Due to implied consent laws, like the one that exists in the state of California, drivers in some cases may face more serious consequences for refusing to take a blood-alcohol content test than they would if they were convicted of driving drunk. Under these types of laws, there is generally an automatic, or implied, consent that drivers must take a breath test when they are asked by law enforcement who suspect them of being under the influence of alcohol, as well as to submit to a blood or urine test if an officer has enough probable cause to lawfully arrest them for driving drunk.

A woman who was reportedly stopped by law enforcement in New Jersey in 2012 and asked to perform a breath test was convicted not for driving under the influence, but was instead found guilty of refusing a Breathalyzer. She appealed her conviction, but it was reported recently that a state appellate court ruled to uphold the conviction. The woman claimed that she had not refused to take the test, she had just not specifically said yes. The court found that her responses and questioning of officers, while not a refusal per se, was still not the clear yes response sought by officers and required by law.

Deputy mayor sought to suppress test results in DWI case

Law enforcement officers in California, and elsewhere, often use blood alcohol tests, including blood, breath and urine tests to determine a motorist’s BAC level. While there can be repercussions for a breath or blood test refusal, there are also strict regulations governing when, how and under what circumstances these tests can be administered. In cases when authorities fail to follow the appropriate steps, the results of any tests that were performed may be inadmissible.

According to reports, the deputy mayor of one city in New York sought to have the sobriety test results from his recent DWI arrest kept out of his trial. It was not reported on what grounds the man’s attorney requested the suppression. The request also reportedly sought to prevent statements the man made during his arrest from being heard in the case. Authorities allege the deputy mayor admitted to drinking three glasses of wine prior to being stopped and that he failed multiple portions of a field sobriety test. Furthermore, a breath test purportedly showed the man to have a 0.13 BAC level.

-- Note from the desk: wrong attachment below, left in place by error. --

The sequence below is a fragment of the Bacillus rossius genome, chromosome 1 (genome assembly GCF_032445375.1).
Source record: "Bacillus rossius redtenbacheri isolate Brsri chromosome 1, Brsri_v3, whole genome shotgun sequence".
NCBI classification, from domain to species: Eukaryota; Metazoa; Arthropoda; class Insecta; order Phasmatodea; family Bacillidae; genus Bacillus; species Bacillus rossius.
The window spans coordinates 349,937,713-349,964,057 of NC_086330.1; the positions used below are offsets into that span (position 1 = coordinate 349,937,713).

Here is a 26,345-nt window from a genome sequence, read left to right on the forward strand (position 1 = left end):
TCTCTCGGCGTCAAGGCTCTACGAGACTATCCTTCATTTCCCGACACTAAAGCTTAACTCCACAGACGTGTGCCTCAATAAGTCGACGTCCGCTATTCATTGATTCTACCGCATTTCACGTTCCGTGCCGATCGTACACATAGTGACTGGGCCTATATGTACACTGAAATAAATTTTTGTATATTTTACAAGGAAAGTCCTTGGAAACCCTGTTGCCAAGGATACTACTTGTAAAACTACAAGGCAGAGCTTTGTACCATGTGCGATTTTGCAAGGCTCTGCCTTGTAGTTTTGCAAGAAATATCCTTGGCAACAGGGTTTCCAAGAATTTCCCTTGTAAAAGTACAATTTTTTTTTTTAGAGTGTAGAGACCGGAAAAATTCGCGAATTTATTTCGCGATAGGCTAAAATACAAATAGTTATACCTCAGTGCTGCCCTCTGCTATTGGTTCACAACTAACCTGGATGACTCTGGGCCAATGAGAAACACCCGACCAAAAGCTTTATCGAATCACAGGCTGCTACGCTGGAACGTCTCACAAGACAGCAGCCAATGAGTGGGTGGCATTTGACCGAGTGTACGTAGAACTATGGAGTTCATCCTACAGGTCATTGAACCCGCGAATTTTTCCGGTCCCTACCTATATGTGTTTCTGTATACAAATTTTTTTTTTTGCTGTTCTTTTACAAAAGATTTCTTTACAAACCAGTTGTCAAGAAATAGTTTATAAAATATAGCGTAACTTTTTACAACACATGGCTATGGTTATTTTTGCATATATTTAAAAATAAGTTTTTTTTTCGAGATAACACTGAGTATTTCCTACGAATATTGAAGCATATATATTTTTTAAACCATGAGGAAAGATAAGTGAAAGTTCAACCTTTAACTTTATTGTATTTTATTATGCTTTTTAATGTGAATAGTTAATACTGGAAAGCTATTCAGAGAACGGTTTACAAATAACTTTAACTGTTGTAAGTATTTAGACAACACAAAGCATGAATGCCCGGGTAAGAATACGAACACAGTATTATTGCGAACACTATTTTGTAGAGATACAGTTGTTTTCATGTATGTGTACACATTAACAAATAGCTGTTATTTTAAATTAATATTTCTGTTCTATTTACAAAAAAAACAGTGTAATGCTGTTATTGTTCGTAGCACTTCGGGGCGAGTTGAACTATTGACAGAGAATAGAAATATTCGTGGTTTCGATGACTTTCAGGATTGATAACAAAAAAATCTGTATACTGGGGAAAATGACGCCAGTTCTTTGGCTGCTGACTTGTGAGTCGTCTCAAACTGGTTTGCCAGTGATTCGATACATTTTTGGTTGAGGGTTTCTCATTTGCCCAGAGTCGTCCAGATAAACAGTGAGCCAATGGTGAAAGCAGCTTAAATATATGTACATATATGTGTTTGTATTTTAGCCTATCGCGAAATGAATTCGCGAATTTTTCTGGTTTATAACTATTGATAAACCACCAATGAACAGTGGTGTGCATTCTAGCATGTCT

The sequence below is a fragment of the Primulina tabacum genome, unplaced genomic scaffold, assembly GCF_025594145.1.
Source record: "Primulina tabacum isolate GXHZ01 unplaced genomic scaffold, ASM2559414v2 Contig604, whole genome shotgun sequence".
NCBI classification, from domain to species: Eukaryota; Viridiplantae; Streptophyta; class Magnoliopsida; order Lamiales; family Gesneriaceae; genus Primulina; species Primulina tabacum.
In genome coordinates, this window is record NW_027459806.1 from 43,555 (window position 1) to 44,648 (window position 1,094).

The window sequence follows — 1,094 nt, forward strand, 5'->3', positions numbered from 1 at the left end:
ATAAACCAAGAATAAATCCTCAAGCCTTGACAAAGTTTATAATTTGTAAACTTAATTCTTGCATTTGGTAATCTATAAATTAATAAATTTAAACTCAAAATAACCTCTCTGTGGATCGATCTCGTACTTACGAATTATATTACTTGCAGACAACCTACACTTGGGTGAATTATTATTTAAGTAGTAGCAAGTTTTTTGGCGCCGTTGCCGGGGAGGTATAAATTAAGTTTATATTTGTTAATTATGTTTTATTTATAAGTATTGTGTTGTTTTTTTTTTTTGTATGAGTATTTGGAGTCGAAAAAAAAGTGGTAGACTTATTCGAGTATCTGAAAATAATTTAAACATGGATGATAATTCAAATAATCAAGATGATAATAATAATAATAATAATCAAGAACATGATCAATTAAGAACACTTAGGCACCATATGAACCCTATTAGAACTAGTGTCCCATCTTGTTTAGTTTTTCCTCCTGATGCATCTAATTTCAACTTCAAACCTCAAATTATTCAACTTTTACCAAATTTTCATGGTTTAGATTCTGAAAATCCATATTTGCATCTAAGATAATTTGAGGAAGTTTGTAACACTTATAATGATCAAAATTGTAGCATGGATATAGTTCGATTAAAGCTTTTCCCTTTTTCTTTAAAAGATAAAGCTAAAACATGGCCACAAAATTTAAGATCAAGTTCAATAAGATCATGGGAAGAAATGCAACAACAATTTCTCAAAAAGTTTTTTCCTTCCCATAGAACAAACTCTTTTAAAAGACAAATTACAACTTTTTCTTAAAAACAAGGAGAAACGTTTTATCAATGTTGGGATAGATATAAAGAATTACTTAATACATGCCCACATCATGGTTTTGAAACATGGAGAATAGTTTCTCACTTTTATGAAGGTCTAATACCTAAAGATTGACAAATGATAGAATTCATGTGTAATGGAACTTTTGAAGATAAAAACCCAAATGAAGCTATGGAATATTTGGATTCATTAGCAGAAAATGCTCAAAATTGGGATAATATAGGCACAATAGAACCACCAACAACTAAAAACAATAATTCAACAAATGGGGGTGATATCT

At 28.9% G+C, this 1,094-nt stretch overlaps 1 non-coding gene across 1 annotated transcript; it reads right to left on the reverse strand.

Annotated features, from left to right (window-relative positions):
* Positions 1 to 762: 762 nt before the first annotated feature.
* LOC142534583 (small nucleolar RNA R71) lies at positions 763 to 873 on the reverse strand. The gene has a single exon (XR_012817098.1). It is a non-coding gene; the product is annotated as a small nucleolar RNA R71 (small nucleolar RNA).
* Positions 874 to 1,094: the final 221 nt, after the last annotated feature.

18-year-old Disney star charged with DUI in California

While most readers are aware that in California, and elsewhere, the legal blood-alcohol content limit for drivers is 0.08, that limit does not apply to motorists who are under the legal drinking age of 21-years-old. For drivers who are not yet of age, the legal limit is 0.01. This is in an effort to prevent underage drinking and driving because alcohol can have a more significant impact on teens and young adults, which can increase the likelihood for serious accidents.

According to reports, one of the stars of the popular Disney channel series, “Lab Rats”, Billy Unger, was arrested for DUI recently. At 18-years-old, Unger is well under the legal drinking age. It was not disclosed what type of BAC test he was given, however, it was reported that the young actor had a blood-alcohol content level of 0.08. He has reportedly since been released from jail.

Actor's wife arrested, claims she passed field sobriety tests

During traffic stops in Los Angeles County, and throughout California, law enforcement officers often use field sobriety tests in order to help them determine if a driver may be under the influence of alcohol. Without quantifiable results, these tests can be somewhat subjective. This can lead to drivers being arrested on DUI charges, despite feeling as though they performed the tasks asked of them acceptably.

According to reports, the wife of Oscar-winning actor, Richard Dreyfuss, was arrested in Encinitas recently for DUI. Mrs. Dreyfuss told news sources after her arrest, however, that she had passed field sobriety tests. It is unknown to the public at this time whether she was given a blood-alcohol content test, such as a Breathalyzer or blood test, to determine if she was in fact over the legal limit for alcohol consumption. Mrs. Dreyfuss did indicate that, before driving, she had drunk one glass of wine.

Man charged with refusing a breath test, other alcohol offenses

Although California’s implied consent law grants law enforcement officers the right to submit a driver to a breath, blood or urine test, without their permission after they have been arrested, motorists due have the right to refuse these tests when requested roadside, prior to being taken into custody. Refusal after a driver’s arrest, however, can result in upgraded or added charges and, in some cases, much more serious consequences.

Recently, a man in New York was arrested and charged with refusing a Breathalyzer, in addition to several other alcohol-related charges, after he flipped his truck into a home’s front yard. According to reports, he also declined to submit to field sobriety tests, go to the hospital or speak to a paramedic that was called out to the scene.